Jessa Builds a World

old mapI loathe writing useless words. I do a lot of prewriting, but only to avoid writing useless words later. Because I want as many words as possible to count toward my daily word goal, I don’t really like filling out long character interview worksheets or complicated worldbuilding schemata. Some people like to draw maps that won’t appear in the book because it helps them envision the world. I think that’s great. But I really only want to know about the early geological formations if somebody is going to get hit in the head with a rock at some point.

I’ve tried to streamline my worldbuilding process to focus only on what I need to get a solid grip on the story. I consider myself a hard-core plotter, but in reality (or should I say “in my reality”? or should I say “in my made-up so-called reality”?) I let a lot of the smaller details about my worlds pop up as needed. That should make my pantser friends mock me gleefully 🙂

Still, to get started here are the basic questions I usually want to know about my world:

1. What in this world is already familiar to readers?

This gives me a shorthand that I share with the reader without explaining everything. It’s also good info for my pitch. It also lets me know if I’m writing something that might actually appeal to — ya know — readers.

2. How does this world differ? What is unique to my vision?

3. Which characters understand the new world? Who doesn’t? How does the new world affect them?

I often like worlds where somebody is the fish out of water. That’s a convenient way to reveal the new world to the reader and the character at the same time. Plus, it’s fun.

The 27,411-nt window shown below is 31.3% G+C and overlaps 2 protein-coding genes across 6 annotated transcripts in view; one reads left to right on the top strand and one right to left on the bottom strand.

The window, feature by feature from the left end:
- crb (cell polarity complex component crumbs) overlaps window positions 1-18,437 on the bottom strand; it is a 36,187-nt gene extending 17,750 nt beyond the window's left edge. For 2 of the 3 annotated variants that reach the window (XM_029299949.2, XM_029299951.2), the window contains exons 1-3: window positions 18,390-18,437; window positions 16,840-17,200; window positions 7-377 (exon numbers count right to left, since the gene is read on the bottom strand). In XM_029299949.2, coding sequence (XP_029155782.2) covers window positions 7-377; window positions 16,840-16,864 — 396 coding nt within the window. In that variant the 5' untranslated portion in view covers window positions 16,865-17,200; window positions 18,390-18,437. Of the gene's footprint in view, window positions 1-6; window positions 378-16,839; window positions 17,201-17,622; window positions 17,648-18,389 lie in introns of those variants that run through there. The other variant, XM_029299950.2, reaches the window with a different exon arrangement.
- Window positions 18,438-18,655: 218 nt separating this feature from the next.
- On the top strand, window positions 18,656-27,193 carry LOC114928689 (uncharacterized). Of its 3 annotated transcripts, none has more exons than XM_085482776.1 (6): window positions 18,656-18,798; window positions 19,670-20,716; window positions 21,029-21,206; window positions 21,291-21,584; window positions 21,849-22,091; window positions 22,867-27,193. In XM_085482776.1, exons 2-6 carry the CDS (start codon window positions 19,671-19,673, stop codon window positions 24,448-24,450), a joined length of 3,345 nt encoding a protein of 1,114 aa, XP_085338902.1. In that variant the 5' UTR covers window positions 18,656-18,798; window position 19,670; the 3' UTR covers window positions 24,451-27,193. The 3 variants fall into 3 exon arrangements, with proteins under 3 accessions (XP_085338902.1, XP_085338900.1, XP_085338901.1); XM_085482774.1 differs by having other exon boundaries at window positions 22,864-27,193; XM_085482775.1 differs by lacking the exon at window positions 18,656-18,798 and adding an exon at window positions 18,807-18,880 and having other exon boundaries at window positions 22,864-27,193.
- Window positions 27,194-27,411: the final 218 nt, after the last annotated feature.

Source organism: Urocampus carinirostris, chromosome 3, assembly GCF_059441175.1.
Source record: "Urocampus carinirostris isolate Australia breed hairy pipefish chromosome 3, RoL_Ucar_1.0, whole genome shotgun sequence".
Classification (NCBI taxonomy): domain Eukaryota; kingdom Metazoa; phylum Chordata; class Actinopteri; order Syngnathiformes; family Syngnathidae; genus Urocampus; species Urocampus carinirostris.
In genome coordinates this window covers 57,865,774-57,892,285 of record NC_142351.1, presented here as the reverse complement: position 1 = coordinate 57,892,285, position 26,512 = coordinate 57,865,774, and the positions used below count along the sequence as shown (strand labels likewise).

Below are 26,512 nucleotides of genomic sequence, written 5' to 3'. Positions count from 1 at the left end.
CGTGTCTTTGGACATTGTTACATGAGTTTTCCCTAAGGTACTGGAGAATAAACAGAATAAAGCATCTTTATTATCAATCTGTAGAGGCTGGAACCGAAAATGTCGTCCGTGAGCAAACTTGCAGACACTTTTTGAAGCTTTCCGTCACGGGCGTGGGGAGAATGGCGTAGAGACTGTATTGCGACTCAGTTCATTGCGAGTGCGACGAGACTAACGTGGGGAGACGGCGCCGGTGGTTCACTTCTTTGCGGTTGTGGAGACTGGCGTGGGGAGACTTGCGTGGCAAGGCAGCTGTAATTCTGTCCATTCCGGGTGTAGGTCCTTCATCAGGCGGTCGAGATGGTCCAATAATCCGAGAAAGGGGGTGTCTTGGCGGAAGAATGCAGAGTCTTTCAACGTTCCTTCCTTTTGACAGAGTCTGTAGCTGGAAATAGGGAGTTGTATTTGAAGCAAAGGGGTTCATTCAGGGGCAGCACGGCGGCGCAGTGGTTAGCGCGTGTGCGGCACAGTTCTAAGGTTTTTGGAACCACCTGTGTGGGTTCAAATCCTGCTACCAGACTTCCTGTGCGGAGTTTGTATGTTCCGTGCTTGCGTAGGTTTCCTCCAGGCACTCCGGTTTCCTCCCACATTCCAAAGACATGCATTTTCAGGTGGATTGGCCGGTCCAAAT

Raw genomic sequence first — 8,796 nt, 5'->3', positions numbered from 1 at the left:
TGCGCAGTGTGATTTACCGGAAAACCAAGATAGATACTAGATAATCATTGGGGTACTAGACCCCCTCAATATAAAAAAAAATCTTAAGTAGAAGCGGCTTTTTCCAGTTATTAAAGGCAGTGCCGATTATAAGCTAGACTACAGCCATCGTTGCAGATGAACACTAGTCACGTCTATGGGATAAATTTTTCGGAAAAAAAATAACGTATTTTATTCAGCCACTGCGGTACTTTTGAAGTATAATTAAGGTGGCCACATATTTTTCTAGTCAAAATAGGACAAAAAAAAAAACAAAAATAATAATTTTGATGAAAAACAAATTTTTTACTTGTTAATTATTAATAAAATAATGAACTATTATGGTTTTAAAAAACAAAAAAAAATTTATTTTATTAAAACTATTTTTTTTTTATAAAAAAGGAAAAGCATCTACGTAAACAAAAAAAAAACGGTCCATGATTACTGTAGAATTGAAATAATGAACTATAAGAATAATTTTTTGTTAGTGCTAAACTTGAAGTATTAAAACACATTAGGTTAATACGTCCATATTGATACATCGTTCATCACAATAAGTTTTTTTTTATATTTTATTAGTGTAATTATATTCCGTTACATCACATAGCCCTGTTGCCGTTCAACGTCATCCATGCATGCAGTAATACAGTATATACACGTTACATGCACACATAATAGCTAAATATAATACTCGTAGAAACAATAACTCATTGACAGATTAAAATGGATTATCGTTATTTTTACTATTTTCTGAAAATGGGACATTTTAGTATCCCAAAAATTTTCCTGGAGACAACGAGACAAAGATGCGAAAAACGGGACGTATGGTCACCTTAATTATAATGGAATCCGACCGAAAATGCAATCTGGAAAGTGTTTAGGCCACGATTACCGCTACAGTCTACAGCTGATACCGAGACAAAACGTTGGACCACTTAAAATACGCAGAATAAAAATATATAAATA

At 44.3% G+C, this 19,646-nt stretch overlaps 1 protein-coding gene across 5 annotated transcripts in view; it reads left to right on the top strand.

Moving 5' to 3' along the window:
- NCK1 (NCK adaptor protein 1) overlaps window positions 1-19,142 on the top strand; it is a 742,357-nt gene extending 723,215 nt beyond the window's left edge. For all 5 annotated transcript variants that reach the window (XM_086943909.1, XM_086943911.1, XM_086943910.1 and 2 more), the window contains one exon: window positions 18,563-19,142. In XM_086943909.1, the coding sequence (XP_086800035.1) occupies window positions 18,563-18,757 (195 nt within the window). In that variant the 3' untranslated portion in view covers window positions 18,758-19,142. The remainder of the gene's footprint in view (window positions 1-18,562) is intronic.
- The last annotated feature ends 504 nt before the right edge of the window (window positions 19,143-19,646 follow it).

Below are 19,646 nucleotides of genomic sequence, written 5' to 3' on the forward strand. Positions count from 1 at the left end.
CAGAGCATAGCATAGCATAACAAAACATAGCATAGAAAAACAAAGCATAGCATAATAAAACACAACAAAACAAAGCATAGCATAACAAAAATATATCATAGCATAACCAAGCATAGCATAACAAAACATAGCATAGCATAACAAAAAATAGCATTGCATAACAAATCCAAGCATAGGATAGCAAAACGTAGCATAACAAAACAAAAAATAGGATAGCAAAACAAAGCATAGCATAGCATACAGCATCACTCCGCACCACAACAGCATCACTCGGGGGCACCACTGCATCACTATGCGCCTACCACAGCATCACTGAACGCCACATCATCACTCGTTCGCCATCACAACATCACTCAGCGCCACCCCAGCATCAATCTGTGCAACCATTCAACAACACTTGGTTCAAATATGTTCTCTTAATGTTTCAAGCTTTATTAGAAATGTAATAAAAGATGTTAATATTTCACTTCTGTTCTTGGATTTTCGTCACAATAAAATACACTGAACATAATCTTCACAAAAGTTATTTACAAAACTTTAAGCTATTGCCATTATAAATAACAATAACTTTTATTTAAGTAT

4. How does my made-up world reflect, distort, explain, and/or enlighten the real world my reader lives in?

This is about theme.

5. Which details about the world are coolest? How can I play those up?

6. Which details about the world will directly affect the plot and/or characters? How do I deepen those?

I’d argue that the nature of the story world should be indissolubly intertwined with the plot and characters. All steampunk gears should turn! Which is a little hypocritical of me because I love wallpaper historicals.

7. Which details about the world don’t really matter?

Delete! Okay, that’s harsh. Is there a good reason to weave those irrelevant details in? No? Delete!

8. Have I used all my senses to bring the world to life?

We move through our world with our senses engaged: sight, sound, touch, smell, taste, intuition, subconscious physical reactions, etc. We can bring a new world to life using those senses. I usually save this for a later draft since in the first draft I tend to focus on the bare-bones plot and only later realize my characters have been running around nekkid for 300 pages.

If you want more on worldbuilding, here’s a more complicated version from Holly Lisle and a waaaay more complicated version on the Science Fiction Writers of America website. Happy creating!


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